Considering these factors, we disagree with authors who claim that disc degeneration usually proceeds disc herniation, a plausible concept that lacks scientific evidence [1-2,10]. In fact, this has been debated before by Lama et al., who inferred that a high nucleus pressure is mandatory for disc herniation to occur, and that these high nucleus pressures can only be attained by non-degenerated discs . Schroeder et al. find that discectomy leads to a higher rate of subsequent disc degeneration . However, this finding may simply coincide with the demonstrated natural history of disc herniation, as extrusion of large amounts of healthy nucleus pulposus tissue through a ruptured annulus lead to loss of disc height and degenerative changes in the nucleus of the index level, as well as to a change in spinal biomechanics that may lead to adjacent segment degeneration [11-12]. This agrees with the evidence on traumatic disc herniation, whereas back injury does not seem to play a role in the development of disc degeneration, as Hancock et al. showed in a twin study . Disc degeneration is estimated to be genetically determined between 61% and 73% [4-5,14-16]. The data on genetic susceptibility for disc herniation, on the other hand, is very scarce. Only two studies describing a correlation of specific polymorphisms of collagen type XI and thrombospondin-2 with annular rupture exist [6,17]. If the genetic predisposition for herniation were similar to that of degeneration, one would also expect a higher prevalence of tandem herniations. In general, patients with symptomatic disc herniation present in their second to fourth decade of life, whereas problems pertaining disc degeneration increase linearly with age [2,9,18-19]. These findings infer that disc herniation is not usually the result of disc degeneration.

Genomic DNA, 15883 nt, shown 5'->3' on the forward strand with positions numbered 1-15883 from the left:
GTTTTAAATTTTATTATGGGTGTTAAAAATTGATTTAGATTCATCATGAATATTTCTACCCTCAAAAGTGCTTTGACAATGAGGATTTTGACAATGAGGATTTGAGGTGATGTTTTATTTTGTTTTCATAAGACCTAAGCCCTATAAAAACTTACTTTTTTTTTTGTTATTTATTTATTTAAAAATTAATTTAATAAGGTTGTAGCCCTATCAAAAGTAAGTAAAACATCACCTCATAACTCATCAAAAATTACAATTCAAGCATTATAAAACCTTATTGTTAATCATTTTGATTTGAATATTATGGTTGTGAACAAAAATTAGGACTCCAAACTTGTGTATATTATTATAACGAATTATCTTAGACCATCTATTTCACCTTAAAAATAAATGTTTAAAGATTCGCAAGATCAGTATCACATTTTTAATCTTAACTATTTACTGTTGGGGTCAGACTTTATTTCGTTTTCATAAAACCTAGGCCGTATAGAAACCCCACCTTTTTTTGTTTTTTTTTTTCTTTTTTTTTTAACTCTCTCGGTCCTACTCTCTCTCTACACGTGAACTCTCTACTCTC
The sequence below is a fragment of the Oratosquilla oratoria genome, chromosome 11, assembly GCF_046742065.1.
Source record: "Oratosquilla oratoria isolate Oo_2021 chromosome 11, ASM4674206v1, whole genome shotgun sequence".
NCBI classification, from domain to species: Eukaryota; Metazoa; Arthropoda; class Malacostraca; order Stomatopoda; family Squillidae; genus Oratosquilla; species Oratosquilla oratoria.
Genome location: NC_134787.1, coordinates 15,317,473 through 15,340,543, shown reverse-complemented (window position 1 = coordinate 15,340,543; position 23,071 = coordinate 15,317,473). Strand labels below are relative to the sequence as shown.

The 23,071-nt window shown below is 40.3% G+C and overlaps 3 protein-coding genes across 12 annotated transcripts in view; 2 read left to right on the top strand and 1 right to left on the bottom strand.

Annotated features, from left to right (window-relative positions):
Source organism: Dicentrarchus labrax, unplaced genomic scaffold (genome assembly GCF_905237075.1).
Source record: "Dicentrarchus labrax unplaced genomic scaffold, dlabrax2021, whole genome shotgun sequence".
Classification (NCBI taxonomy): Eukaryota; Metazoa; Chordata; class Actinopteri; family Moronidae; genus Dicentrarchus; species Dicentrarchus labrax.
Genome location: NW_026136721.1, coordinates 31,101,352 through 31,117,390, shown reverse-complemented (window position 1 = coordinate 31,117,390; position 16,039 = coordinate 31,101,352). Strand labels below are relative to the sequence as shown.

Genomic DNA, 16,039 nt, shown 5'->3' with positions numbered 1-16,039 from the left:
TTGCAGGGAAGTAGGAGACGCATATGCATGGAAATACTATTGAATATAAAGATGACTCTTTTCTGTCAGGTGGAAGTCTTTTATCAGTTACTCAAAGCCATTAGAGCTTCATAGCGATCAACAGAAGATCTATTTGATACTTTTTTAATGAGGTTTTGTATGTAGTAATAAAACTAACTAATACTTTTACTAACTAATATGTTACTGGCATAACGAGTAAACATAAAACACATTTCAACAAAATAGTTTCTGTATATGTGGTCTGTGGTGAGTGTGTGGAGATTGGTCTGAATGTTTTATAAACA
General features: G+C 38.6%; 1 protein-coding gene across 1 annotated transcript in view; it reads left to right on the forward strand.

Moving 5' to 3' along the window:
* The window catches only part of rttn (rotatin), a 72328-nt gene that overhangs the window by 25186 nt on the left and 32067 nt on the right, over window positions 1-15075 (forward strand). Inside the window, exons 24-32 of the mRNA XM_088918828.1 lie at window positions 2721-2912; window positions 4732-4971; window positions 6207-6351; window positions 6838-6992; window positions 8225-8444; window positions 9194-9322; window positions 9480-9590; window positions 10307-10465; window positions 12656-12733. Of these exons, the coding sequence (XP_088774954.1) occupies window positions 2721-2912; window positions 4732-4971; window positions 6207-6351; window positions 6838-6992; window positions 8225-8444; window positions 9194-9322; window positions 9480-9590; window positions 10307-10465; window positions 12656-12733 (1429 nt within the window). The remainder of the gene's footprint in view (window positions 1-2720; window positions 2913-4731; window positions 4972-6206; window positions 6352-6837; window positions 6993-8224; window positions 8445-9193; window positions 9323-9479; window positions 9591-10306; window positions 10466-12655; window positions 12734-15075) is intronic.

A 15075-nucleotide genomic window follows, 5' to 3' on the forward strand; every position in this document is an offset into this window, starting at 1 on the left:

The pathophysiology of intervertebral disc herniation is not well understood, and no clear disease model is available. However, from the literature, there are some predisposing factors which can be gleaned. In vitro, only mildly degenerated discs herniated when subjected to 100.000 axial load cycles compared to more degenerated discs . Furthermore, disc herniation occurs earlier when applying compression combined with axial rotation, then, the posterolateral inner annular zones of the disc show high-stress peaks and centripetal pressure gradients . This might explain why static axial overloading primes lumbar caprine discs for posterior herniation [22-23]. In vivo, it is generally the junction between the annulus and endplate that fails, in agreement with the failure modes found in vitro . High intradiscal pressures, which can be expected after prolonged unloading during spaceflight, might explain the increased risk for herniation that astronauts face when returning from long-term orbit [25-26]. A longitudinal study found that the disc height is related to the size of the herniation . Over time, the size of the initial herniation is predictive of the amount of disc height loss over time, which indicates that nucleus content which herniated from the disc was functional tissue, as opposed to degenerated tissue. These are further indications that strengthen the notion that disc degeneration and true disc herniation are different entities.